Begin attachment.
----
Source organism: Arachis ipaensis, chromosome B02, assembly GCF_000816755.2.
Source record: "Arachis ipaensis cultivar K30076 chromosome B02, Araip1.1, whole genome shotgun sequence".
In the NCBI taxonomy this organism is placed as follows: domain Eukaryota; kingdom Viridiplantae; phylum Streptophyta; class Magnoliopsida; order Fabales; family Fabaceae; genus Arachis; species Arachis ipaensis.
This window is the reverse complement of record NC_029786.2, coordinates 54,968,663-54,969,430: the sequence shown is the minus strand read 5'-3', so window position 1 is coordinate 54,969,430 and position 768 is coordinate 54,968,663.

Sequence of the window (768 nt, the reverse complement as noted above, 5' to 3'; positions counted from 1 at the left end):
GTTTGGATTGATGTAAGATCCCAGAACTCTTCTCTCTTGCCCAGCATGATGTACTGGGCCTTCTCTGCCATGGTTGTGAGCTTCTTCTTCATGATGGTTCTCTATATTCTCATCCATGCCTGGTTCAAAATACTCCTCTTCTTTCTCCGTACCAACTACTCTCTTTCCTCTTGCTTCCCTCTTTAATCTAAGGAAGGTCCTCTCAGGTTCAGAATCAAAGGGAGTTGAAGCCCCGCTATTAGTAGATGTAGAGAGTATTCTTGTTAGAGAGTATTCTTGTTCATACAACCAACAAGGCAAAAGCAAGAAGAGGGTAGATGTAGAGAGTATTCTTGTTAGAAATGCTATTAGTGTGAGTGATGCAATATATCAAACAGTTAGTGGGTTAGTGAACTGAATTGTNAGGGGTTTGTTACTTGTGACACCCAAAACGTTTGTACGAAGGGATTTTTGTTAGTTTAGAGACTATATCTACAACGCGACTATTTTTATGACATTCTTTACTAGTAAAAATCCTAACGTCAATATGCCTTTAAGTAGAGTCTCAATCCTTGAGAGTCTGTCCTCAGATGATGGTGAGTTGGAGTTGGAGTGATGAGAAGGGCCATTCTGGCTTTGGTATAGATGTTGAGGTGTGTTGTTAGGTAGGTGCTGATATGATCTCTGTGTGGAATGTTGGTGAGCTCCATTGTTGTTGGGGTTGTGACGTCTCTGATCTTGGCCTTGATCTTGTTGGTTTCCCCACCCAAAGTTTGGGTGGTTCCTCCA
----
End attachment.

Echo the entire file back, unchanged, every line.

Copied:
Source organism: Arachis ipaensis, chromosome B02, assembly GCF_000816755.2.
Source record: "Arachis ipaensis cultivar K30076 chromosome B02, Araip1.1, whole genome shotgun sequence".
In the NCBI taxonomy this organism is placed as follows: domain Eukaryota; kingdom Viridiplantae; phylum Streptophyta; class Magnoliopsida; order Fabales; family Fabaceae; genus Arachis; species Arachis ipaensis.
This window is the reverse complement of record NC_029786.2, coordinates 54,968,663-54,969,430: the sequence shown is the minus strand read 5'-3', so window position 1 is coordinate 54,969,430 and position 768 is coordinate 54,968,663.

Sequence of the window (768 nt, the reverse complement as noted above, 5' to 3'; positions counted from 1 at the left end):
GTTTGGATTGATGTAAGATCCCAGAACTCTTCTCTCTTGCCCAGCATGATGTACTGGGCCTTCTCTGCCATGGTTGTGAGCTTCTTCTTCATGATGGTTCTCTATATTCTCATCCATGCCTGGTTCAAAATACTCCTCTTCTTTCTCCGTACCAACTACTCTCTTTCCTCTTGCTTCCCTCTTTAATCTAAGGAAGGTCCTCTCAGGTTCAGAATCAAAGGGAGTTGAAGCCCCGCTATTAGTAGATGTAGAGAGTATTCTTGTTAGAGAGTATTCTTGTTCATACAACCAACAAGGCAAAAGCAAGAAGAGGGTAGATGTAGAGAGTATTCTTGTTAGAAATGCTATTAGTGTGAGTGATGCAATATATCAAACAGTTAGTGGGTTAGTGAACTGAATTGTNAGGGGTTTGTTACTTGTGACACCCAAAACGTTTGTACGAAGGGATTTTTGTTAGTTTAGAGACTATATCTACAACGCGACTATTTTTATGACATTCTTTACTAGTAAAAATCCTAACGTCAATATGCCTTTAAGTAGAGTCTCAATCCTTGAGAGTCTGTCCTCAGATGATGGTGAGTTGGAGTTGGAGTGATGAGAAGGGCCATTCTGGCTTTGGTATAGATGTTGAGGTGTGTTGTTAGGTAGGTGCTGATATGATCTCTGTGTGGAATGTTGGTGAGCTCCATTGTTGTTGGGGTTGTGACGTCTCTGATCTTGGCCTTGATCTTGTTGGTTTCCCCACCCAAAGTTTGGGTGGTTCCTCCA